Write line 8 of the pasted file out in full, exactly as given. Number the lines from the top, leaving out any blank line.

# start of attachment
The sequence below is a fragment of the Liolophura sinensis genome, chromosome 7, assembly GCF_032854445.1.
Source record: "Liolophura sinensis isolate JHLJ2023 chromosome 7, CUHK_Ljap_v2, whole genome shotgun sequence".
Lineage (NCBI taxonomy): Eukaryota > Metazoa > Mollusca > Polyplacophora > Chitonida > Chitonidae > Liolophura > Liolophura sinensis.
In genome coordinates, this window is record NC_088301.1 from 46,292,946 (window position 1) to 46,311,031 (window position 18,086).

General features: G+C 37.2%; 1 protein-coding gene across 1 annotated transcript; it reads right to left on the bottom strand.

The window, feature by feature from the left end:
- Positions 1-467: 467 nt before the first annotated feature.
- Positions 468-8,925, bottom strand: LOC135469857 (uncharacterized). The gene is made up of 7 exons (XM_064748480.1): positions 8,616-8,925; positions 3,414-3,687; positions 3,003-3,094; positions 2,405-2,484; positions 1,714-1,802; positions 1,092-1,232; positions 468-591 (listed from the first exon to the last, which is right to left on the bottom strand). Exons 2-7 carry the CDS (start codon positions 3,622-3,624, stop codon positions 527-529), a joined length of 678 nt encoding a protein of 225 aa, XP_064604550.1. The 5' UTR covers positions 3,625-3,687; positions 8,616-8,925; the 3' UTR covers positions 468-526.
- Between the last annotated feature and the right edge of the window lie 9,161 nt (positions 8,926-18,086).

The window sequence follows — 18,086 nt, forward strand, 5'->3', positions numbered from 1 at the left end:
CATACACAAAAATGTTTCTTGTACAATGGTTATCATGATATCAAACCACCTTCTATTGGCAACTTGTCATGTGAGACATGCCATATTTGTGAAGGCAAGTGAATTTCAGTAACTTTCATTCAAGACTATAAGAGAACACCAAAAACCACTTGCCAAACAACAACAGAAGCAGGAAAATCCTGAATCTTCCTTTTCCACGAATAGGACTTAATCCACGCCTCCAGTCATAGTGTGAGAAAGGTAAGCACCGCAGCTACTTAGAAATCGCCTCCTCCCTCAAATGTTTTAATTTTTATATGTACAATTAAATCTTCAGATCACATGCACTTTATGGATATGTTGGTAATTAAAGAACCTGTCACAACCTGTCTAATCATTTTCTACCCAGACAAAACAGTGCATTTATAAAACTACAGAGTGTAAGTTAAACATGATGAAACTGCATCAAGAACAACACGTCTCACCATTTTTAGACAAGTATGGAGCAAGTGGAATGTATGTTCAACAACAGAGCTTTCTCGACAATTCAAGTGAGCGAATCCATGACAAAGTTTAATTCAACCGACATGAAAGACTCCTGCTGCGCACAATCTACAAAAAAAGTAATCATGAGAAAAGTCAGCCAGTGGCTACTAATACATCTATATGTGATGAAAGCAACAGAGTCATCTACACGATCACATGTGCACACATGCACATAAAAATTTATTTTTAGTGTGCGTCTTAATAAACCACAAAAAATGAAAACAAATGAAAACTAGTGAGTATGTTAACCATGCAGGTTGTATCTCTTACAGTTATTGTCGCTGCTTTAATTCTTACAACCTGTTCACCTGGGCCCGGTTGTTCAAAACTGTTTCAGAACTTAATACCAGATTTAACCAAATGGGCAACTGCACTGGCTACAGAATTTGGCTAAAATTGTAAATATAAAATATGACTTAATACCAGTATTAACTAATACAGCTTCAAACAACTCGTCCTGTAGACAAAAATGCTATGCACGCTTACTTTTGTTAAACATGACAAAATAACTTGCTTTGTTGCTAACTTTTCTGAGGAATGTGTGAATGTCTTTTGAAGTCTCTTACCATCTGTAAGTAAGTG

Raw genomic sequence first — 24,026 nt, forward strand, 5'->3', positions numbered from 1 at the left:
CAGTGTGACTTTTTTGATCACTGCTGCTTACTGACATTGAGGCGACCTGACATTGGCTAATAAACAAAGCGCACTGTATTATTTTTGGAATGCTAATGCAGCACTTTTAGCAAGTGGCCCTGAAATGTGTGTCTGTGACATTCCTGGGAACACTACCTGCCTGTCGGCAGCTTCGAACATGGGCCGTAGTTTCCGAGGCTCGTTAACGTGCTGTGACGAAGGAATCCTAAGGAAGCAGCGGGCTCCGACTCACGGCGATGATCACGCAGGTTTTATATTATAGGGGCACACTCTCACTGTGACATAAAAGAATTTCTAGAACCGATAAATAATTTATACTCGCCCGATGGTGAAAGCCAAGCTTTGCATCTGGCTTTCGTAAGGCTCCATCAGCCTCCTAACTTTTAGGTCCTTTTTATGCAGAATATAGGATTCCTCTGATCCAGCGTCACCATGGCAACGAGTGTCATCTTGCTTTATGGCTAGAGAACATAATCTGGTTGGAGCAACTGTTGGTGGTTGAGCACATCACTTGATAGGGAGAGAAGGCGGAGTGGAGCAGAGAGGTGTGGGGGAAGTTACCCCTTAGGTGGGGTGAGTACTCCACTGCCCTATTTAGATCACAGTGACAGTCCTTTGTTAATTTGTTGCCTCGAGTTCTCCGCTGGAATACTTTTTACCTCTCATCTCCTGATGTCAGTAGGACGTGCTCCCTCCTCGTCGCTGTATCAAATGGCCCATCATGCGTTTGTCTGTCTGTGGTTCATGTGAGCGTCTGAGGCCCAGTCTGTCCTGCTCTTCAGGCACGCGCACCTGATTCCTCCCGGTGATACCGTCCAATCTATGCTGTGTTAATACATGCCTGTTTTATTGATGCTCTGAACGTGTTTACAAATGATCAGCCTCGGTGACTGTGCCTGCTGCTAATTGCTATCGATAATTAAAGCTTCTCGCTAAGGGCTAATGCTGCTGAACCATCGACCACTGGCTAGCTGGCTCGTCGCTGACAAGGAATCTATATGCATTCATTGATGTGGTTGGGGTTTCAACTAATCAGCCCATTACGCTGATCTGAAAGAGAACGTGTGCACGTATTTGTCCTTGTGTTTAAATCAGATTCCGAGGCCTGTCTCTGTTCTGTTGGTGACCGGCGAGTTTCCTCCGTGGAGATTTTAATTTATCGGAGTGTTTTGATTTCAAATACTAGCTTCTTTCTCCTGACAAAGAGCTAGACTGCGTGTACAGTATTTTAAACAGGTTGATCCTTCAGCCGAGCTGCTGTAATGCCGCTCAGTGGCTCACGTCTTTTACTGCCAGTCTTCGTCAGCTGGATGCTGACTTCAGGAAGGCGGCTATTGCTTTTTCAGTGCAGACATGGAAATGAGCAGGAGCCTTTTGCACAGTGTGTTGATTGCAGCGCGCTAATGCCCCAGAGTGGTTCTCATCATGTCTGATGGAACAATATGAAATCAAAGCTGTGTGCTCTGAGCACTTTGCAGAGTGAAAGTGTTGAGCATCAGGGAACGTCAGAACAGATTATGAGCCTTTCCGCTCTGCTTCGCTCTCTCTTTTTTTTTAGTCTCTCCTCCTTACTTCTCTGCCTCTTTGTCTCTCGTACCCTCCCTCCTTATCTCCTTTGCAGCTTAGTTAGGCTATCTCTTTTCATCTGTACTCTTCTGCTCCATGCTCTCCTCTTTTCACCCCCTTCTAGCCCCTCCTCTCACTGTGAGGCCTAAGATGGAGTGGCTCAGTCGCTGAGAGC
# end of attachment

- Positions 468-8,925, bottom strand: LOC135469857 (uncharacterized). The gene is made up of 7 exons (XM_064748480.1): positions 8,616-8,925; positions 3,414-3,687; positions 3,003-3,094; positions 2,405-2,484; positions 1,714-1,802; positions 1,092-1,232; positions 468-591 (listed from the first exon to the last, which is right to left on the bottom strand). Exons 2-7 carry the CDS (start codon positions 3,622-3,624, stop codon positions 527-529), a joined length of 678 nt encoding a protein of 225 aa, XP_064604550.1. The 5' UTR covers positions 3,625-3,687; positions 8,616-8,925; the 3' UTR covers positions 468-526.